Papers by Author: Jeffrey Wadsworth

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Authors: Jeffrey Wadsworth, M. Cobian
Abstract: As we enter the 21st century, we confront three global challenges that can be resolved only with forefront science and technology: growing demands for energy, the adverse effects of climate change, and emerging threats to national and global security. Materials science is critical to the fields of research, development, and application that are essential to meeting these challenges. The increasing globalization of scientific research and technology development presents its own challenges at the national level, but also opens the way to new opportunities for fruitful collaboration in materials science.
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Authors: Oleg D. Sherby, Jeffrey Wadsworth
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Authors: Oleg D. Sherby, Manuel Carsí, Woo Jin Kim, Donald R. Lesueur, Oscar A. Ruano, C.K. Syn, Eric M. Taleff, Jeffrey Wadsworth
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Authors: Oleg D. Sherby, T.G. Nieh, Jeffrey Wadsworth
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Authors: Oleg D. Sherby, T.G. Nieh, Jeffrey Wadsworth
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Authors: T.G. Nieh, Jeffrey Wadsworth
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Authors: Oleg D. Sherby, Jeffrey Wadsworth, D.R. Lesuer, C.K. Syn
Abstract: The body-centered tetragonal (BCT) structure in quenched Fe-C steels is usually illustrated to show a linear change in the c and a axes with an increase in carbon content from 0 to 1.4%C. The work of Campbell and Fink, however, shows that this continuous linear relationship is not correct. Rather, it was shown that the body-centered-cubic (BCC) structure is the stable structure from 0 to 0.6 wt%C with the c/a ratio equal to unity. An abrupt change in the c/a ratio to 1.02 occurs at 0.6 wt%C. The BCT structure forms, and the c/a ratio increases with further increase in carbon content. An identical observation is noted in quenched Fe-N steels. This discontinuity is explained by a change in the transformation process. It is proposed that a two-step transformation process occurs in the low carbon region, with the FCC first transforming to HCP and then from HCP to BCC. In the high carbon region, the FCC structure transforms to the BCT structure. The results are explained with the Engel-Brewer theory of valence and crystal structure of the elements. An understanding of the strength of quenched iron-carbon steels plays a key role in the proposed explanation of the c/a anomaly based on interstitial solutes and precipitates.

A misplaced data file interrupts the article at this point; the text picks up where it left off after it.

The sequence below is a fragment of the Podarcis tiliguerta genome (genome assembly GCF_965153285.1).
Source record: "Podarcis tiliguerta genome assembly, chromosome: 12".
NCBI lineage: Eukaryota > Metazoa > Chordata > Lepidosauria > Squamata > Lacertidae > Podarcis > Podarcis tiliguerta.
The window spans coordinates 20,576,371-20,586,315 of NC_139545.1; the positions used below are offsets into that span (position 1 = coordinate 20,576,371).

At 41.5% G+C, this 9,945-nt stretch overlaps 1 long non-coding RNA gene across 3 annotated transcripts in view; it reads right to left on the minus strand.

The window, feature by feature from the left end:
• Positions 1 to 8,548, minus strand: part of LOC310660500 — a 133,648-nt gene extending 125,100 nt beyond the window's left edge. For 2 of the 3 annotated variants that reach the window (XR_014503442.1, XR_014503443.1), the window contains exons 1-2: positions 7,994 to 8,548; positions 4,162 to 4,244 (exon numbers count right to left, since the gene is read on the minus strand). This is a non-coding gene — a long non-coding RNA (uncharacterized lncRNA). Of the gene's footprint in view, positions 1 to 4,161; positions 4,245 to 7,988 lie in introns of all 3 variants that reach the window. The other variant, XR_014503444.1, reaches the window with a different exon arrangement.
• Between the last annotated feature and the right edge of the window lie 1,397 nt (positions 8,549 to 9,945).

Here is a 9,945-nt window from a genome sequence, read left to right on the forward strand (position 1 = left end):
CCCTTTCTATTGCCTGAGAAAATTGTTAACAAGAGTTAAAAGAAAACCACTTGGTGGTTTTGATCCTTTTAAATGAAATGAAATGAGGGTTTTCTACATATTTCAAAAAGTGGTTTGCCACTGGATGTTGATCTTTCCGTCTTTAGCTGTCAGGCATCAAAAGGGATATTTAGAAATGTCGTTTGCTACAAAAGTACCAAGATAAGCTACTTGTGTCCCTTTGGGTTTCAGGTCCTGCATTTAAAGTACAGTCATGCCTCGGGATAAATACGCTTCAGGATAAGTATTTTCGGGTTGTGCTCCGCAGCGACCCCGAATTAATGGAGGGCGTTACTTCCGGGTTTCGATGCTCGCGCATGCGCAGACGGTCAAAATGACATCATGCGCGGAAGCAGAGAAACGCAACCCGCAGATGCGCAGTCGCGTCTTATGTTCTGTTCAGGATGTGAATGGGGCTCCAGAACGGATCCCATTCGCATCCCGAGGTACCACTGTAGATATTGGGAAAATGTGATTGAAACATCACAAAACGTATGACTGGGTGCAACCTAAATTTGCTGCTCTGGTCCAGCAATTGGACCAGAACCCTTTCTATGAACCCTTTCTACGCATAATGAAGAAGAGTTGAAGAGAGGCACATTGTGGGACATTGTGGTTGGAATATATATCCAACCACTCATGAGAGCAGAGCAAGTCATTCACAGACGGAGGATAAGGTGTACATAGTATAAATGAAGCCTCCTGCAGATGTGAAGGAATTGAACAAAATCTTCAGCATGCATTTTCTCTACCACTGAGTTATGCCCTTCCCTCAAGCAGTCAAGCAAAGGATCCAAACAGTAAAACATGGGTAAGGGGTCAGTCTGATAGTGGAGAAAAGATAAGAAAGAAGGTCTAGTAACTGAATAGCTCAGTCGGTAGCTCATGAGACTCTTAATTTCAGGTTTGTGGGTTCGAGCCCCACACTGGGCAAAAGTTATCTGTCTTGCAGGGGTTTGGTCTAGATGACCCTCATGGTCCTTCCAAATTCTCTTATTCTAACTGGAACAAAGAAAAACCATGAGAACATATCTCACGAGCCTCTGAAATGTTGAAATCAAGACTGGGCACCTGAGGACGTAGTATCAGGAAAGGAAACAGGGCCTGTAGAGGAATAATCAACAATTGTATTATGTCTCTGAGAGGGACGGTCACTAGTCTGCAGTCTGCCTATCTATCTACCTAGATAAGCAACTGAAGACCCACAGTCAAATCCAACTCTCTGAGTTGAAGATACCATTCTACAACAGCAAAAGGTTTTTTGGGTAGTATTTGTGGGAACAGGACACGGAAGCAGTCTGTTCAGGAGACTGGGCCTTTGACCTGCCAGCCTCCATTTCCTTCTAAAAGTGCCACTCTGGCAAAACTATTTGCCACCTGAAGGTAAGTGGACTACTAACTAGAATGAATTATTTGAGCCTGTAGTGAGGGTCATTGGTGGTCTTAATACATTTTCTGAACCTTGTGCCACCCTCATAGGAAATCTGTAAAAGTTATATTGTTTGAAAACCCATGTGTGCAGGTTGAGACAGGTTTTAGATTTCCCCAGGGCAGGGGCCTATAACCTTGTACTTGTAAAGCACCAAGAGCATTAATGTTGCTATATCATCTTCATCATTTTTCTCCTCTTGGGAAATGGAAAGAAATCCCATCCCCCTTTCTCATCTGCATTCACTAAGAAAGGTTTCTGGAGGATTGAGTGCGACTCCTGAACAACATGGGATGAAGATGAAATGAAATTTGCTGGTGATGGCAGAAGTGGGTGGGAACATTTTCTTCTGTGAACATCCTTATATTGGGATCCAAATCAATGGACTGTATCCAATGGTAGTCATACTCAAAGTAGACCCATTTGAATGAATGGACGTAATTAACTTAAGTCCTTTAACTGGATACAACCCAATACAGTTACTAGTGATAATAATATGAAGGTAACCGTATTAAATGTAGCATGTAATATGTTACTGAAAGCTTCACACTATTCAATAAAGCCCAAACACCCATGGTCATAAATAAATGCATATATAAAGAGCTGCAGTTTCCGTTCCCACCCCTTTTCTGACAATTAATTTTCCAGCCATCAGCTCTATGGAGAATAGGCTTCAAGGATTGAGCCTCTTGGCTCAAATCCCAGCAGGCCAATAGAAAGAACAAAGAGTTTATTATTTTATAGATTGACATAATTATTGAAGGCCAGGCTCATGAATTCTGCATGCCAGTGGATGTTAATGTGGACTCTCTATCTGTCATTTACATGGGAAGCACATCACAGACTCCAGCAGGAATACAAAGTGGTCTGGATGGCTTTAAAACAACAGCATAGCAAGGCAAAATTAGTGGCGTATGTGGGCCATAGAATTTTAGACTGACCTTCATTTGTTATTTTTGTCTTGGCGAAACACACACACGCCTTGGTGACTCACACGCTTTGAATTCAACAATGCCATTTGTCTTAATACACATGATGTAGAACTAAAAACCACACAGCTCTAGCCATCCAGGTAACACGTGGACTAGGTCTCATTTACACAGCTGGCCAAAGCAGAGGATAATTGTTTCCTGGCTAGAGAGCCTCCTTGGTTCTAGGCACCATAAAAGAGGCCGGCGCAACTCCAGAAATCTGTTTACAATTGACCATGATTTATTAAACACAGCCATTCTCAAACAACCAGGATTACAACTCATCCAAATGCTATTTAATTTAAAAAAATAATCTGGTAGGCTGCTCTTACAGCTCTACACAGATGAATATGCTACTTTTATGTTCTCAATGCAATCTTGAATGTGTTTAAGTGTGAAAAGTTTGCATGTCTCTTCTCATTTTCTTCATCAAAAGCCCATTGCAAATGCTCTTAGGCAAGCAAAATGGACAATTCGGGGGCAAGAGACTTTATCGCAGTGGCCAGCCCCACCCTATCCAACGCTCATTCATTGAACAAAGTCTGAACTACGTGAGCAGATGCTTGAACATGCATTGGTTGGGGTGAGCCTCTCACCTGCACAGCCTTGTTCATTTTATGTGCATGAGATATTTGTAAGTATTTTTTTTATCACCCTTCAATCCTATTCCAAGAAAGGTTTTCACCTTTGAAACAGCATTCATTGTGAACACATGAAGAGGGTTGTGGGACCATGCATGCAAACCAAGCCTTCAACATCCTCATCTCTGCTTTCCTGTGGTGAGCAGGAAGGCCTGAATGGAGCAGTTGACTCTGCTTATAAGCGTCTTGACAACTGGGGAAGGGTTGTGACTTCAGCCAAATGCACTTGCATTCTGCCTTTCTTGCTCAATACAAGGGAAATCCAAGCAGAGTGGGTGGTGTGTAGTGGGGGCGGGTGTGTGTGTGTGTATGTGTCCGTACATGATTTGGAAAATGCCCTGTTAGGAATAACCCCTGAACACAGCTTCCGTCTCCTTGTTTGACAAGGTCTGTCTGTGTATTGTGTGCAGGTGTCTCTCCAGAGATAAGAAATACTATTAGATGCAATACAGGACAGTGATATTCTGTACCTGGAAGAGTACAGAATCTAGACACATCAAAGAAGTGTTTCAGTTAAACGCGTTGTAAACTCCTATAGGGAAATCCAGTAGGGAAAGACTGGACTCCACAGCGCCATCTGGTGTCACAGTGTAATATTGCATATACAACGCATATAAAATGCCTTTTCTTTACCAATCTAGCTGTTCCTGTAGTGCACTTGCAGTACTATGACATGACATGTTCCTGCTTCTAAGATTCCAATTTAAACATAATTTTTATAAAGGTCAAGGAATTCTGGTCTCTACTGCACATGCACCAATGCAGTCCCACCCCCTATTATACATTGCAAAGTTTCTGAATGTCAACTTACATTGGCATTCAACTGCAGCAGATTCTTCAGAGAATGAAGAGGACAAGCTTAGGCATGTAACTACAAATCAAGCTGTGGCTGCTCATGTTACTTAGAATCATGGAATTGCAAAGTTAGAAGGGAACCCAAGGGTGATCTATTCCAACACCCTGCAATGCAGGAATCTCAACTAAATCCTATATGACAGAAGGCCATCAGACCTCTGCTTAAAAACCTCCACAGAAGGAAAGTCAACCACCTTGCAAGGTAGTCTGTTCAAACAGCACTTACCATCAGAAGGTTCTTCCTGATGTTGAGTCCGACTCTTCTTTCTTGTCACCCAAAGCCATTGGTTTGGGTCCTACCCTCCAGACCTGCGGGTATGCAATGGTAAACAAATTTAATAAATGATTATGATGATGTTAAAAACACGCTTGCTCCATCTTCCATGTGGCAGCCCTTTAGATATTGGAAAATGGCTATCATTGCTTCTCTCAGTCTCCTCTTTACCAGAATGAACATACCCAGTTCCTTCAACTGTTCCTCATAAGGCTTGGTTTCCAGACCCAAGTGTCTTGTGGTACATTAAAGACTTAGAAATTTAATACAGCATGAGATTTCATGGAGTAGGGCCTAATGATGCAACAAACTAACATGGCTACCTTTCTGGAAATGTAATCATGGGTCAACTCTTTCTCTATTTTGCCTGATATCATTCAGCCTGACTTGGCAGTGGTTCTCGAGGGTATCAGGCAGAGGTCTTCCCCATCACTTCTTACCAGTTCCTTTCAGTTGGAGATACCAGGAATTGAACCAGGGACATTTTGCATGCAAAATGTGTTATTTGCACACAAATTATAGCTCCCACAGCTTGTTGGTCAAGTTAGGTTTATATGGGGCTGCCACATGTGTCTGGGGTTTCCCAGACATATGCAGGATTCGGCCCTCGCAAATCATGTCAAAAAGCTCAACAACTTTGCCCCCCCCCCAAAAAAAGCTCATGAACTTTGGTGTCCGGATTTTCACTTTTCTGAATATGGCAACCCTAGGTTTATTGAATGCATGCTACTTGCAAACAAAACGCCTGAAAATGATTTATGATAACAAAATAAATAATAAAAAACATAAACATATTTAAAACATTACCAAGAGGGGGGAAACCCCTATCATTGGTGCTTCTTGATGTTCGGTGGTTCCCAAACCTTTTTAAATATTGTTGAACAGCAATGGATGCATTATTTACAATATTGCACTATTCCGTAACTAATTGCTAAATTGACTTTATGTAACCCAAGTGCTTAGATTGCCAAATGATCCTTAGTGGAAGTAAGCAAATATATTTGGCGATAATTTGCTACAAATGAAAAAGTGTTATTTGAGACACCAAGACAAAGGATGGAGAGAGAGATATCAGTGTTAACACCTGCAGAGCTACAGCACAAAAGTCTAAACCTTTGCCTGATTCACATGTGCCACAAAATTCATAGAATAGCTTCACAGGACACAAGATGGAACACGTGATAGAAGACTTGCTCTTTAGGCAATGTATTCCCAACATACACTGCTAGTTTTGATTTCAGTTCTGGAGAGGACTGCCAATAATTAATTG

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Authors: T.G. Nieh, Jeffrey Wadsworth
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